OBJECTIVES:Optimal bowel preparation is vital for the efficacy and safety of colonoscopy. The inconvenience, discomfort, required consumption of large volumes of product, and potential adverse effects associated with some bowel preparations deter patients from colonoscopy and may provide inadequate cleansing. A dual-action, non-phosphate, natural orange-flavored, low-volume preparation containing sodium picosulfate and magnesium citrate (P/MC) is currently being reviewed for bowel cleansing.METHODS:This was a phase 3, randomized, multicenter, assessor-blinded, prespecified non-inferiority, head-to-head study to investigate the efficacy, safety, and tolerability of day-before administration of P/MC vs. 2L polyethylene glycol solution and two 5-mg bisacodyl tablets (2L PEG-3350 and bisacodyl tablets (HalfLytely and Bisacodyl Tablets Bowel Prep Kit)) in adult patients preparing for colonoscopy (SEE CLEAR II Study). The primary objective of the study was to demonstrate the non-inferiority of P/MC to 2L PEG-3350 and bisacodyl tablets in overall colon cleansing using a modified Aronchick scale. In addition, efficacy in the ascending, mid (transverse and descending), and recto-sigmoid segments of colon was evaluated using a modified Ottawa scale. Patient acceptability and tolerability of the bowel preparations were assessed via a standard questionnaire. Safety was assessed based on the monitoring of adverse events (AEs) and meaningful findings on clinical evaluations including physical examinations, vital sign measurements, and electrocardiograms (ECGs).RESULTS:A total of 603 patients were randomized to receive either P/MC (n=300) or 2L PEG-3350 and bisacodyl tablets (n=303). Based on the Aronchick scale, successful overall cleansing was similar in patients receiving P/MC (83.0%) and patients receiving 2L PEG-3350 and bisacodyl tablets (79.7%). P/MC demonstrated non-inferiority to 2L PEG-3350 and bisacodyl tablets in overall cleansing of the colon, as measured by the Aronchick scale. Similarly, the efficacy of P/MC, as measured by the Ottawa scale, was non-inferior to 2L PEG-3350 and bisacodyl tablets in cleansing the ascending, mid, and recto-sigmoid segments of the colon. Patient-reported acceptability and tolerability for each item examined on the questionnaire was significantly greater for P/MC compared with 2L PEG-3350 and bisacodyl tablets (P<0.0001).Treatment-emergent AEs related to the bowel preparation reported by 1% of patients receiving P/MC or 2L PEG-3350 and bisacodyl tablets were nausea (3.0% vs. 4.3%), vomiting (1.4% vs. 2.0%), and headache (2.7% vs. 1.7%). No clinically meaningful changes were noted in either treatment arm in data collected from physical examinations, vital sign measurements, and ECGs.CONCLUSIONS:When administered as a day-before dose, the bowel cleansing effects of P/MC were non-inferior compared with 2L PEG-3350 and bisacodyl tablets using the clinician-rated Aronchick and Ottawa scales. Treatment acceptability was significantly more favorable in patients receiving P/MC than in patients receiving 2L PEG-3350 and bisacodyl tablets.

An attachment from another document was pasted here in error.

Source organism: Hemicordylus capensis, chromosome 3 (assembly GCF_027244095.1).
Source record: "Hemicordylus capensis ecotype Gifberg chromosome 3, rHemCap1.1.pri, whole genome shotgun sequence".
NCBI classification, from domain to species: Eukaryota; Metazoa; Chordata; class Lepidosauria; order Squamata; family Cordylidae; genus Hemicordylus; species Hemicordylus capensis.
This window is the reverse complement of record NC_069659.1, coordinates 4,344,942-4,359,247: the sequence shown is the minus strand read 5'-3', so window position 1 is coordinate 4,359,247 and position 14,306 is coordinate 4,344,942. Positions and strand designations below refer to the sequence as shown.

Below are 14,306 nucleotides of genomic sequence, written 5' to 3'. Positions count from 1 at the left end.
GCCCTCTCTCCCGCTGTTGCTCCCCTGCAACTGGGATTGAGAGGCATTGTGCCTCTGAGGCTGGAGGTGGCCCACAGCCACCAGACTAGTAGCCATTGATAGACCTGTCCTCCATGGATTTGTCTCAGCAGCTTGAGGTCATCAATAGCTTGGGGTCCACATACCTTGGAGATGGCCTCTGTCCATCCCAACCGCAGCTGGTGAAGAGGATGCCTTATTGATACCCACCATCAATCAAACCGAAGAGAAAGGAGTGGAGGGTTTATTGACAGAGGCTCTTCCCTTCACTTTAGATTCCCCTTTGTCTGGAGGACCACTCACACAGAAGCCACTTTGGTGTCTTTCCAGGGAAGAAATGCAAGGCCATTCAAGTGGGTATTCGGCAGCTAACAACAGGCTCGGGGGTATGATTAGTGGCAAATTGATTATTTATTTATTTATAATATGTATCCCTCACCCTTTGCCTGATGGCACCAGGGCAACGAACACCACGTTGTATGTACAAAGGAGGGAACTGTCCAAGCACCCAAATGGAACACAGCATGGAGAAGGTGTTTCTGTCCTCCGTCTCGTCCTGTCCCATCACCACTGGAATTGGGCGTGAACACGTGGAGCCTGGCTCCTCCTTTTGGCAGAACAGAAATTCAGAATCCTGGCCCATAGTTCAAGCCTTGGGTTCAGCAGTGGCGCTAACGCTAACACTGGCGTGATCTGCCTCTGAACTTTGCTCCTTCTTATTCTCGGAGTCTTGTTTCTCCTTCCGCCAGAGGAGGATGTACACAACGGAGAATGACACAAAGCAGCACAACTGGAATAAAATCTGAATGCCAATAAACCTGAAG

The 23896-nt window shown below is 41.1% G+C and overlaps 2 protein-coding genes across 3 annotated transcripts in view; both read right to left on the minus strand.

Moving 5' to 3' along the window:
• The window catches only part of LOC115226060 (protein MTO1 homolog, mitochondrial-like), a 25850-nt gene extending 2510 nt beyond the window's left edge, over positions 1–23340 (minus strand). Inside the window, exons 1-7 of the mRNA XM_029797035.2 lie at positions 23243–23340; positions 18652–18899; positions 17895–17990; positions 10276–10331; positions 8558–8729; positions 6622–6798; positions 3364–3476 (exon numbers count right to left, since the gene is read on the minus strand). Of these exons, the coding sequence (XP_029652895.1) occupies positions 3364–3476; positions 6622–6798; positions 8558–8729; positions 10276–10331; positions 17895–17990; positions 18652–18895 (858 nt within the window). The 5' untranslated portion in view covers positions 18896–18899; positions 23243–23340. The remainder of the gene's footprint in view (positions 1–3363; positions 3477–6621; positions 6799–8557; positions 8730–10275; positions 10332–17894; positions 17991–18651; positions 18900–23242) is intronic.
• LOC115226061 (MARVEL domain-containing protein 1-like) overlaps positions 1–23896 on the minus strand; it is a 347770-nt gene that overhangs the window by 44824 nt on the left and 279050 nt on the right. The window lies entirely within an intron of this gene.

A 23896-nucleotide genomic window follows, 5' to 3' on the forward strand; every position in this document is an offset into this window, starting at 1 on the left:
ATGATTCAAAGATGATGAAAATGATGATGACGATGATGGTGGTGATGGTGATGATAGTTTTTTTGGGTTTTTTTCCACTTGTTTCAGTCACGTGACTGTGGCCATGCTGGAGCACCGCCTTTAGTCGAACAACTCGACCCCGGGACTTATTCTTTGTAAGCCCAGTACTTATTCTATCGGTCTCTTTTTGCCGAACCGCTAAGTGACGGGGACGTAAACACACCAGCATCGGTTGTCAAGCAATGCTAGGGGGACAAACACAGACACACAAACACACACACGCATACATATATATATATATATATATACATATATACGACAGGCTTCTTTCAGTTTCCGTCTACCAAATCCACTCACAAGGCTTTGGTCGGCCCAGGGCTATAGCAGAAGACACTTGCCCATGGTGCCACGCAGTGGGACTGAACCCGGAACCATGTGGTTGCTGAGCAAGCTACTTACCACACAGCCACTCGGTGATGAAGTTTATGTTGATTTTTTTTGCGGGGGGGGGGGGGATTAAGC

Attfield M.D.,ERS Inc |